The Articles of Confederation provided for a loose alliance of sovereign states. At the center stood a congress, a unicameral legislature, and that’s about it. There was no Executive, there was no Judiciary.

In theory, Congress had the authority to govern foreign affairs, conduct war, and regulate currency. In practice, these powers were limited because Congress had no authority to enforce requests made on the states, either for money or for troops.

The Union would probably have broken up if the Articles of Confederation were not amended or replaced. Twelve delegates from five states met at Mann’s Tavern in Annapolis Maryland in September 1786, to discuss the issue. The decision of the Annapolis Convention was unanimous. Representatives from all the states were invited to send delegates to a new constitutional convention in Philadelphia, the following May.

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The United States had won its independence from England four years earlier, when 55 state delegates convened in Philadelphia to compose a new constitution.

Delegates from 12 of the 13 colonies met on May 25, 1787 at Philadelphia’s Pennsylvania State House, the birthplace of the Declaration of Independence and the Articles of Confederation.  Only Rhode Island abstained.  The building is now known as Independence Hall.

The assembly immediately discarded the idea of amending the Articles, instead crafting a brilliant Federal system of checks and balances over three months of debate. The Federal Republic crafted by the framers delegates specific, limited powers to the Federal Government, with authority outside those specified powers devolving to the states.

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Even at the convention, many of the framers were concerned about the larger, more populous states governing at the expense of the smaller states. The proverbial five wolves and a lamb, voting on what’s for lunch.  The “Connecticut Compromise” solved that problem, creating a bicameral legislature with proportional representation in the lower house (House of Representatives) and equal representation of the states in the upper house (Senate).

The Constitution was signed by 38 of the 41 delegates on September 17, 1787. As dictated by Article VII, the document would not become binding until ratified by nine of the 13 states.

Five states: Delaware, Pennsylvania, New Jersey, Georgia, and Connecticut ratified the document in quick succession. Some states objected to the new constitution, particularly Massachusetts, which wanted more protection for basic political rights such as freedom of speech, religion, and of the press. They wanted it specified that powers undelegated to the Federal government, were reserved to the states. A compromise was reached in February, 1788 whereby Massachusetts and other states would ratify the document, with the assurance that such amendments would be immediately proposed.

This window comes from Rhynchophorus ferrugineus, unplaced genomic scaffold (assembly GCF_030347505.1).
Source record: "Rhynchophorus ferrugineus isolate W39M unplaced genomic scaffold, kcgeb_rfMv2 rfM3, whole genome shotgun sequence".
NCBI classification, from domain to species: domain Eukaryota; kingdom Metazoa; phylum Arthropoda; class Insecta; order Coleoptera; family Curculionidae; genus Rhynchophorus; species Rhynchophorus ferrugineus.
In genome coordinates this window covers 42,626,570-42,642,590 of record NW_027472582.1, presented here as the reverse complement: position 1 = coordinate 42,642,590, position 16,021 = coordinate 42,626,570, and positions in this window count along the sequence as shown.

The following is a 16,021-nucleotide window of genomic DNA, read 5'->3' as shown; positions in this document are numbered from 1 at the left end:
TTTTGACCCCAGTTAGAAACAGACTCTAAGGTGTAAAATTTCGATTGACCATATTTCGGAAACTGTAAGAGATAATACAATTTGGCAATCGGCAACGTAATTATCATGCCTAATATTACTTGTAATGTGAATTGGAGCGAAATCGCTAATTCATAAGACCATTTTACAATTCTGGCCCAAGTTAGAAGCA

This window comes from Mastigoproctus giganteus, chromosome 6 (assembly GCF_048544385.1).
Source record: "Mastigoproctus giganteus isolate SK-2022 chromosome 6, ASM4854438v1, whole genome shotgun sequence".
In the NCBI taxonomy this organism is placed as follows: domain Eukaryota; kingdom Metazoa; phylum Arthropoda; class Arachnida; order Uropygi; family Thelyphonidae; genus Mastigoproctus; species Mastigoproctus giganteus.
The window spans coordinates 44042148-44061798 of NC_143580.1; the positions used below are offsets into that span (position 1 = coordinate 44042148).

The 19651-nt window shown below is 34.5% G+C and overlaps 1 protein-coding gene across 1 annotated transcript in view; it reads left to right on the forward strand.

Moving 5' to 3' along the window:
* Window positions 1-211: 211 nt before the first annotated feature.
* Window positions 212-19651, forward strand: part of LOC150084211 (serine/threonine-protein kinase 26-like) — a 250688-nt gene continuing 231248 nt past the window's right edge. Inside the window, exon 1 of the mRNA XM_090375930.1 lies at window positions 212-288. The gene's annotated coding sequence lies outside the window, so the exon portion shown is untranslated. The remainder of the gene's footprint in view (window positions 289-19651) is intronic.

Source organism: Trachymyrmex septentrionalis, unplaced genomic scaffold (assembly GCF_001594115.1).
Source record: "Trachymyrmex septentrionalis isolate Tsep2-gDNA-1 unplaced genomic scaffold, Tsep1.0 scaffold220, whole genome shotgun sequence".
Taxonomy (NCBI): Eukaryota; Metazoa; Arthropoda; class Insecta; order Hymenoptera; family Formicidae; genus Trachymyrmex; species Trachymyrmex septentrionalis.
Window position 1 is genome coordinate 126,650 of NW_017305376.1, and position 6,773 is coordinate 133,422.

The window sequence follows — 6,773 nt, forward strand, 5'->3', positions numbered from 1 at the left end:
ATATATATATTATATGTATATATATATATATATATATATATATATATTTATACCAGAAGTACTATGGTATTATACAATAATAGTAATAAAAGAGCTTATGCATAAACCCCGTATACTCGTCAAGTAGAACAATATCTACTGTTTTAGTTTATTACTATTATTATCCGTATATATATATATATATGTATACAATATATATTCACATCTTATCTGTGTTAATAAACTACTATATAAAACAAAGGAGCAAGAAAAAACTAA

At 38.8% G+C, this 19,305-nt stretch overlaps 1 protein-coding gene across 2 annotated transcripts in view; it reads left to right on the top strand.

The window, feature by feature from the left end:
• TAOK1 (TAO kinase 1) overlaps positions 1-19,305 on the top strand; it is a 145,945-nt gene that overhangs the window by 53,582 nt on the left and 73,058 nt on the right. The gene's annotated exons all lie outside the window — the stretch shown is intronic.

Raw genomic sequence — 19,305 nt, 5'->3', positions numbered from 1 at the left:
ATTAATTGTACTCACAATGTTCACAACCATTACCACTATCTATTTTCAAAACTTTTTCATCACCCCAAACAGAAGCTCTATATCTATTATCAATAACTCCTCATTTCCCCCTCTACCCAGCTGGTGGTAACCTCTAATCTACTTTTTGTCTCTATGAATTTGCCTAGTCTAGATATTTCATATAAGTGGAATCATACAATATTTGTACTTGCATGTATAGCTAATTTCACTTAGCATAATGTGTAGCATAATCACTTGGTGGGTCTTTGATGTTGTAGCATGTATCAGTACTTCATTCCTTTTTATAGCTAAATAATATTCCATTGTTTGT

The Constitution was ratified in Massachusetts by a two vote margin, followed by Maryland and South Carolina. New Hampshire became the ninth state to ratify on June 21. The new Constitutional Government would take effect on March 4, 1789.

On September 25, the first Congress adopted 12 amendments, sending them to the states for ratification. The states got rid of the first two, and so the Congress’ original 3rd amendment became 1st, of what we now call the “Bill of Rights”. Today, the United States Constitution is the oldest written national constitution in operation in the world.

united-states-founding-documents-vintage-american-flag-declaration-independence-constitution-america-58534238It’s interesting to note the priorities of that first Congress, as expressed in their original 1st and 2nd amendments. The ones that were thrown out. The first had to do with proportional representation, and would have led us to a 6,000-member House of Representatives, instead of the 435 we currently have. The second most important thing in the world, judging by the priorities of that first Congress, was that any future Congress could not change their own salaries. Any such change could affect only future Congresses.

That original 2nd amendment, reading that “No law, varying the compensation for the services of the Senators and Representatives, shall take effect, until an election of Representatives shall have intervened”, took effect in 1992 as the 27th amendment, following a ratification period stretching out to 202 years, 7 months, and 12 days. We must not be too hasty about these things.

If you enjoyed this “Today in History”, please feel free to re-blog, “like” & share on social media, so that others may find and enjoy it as well. Please click the “follow” button on the right, to receive email updates on new articles.  Thank you for your interest, in the history we all share.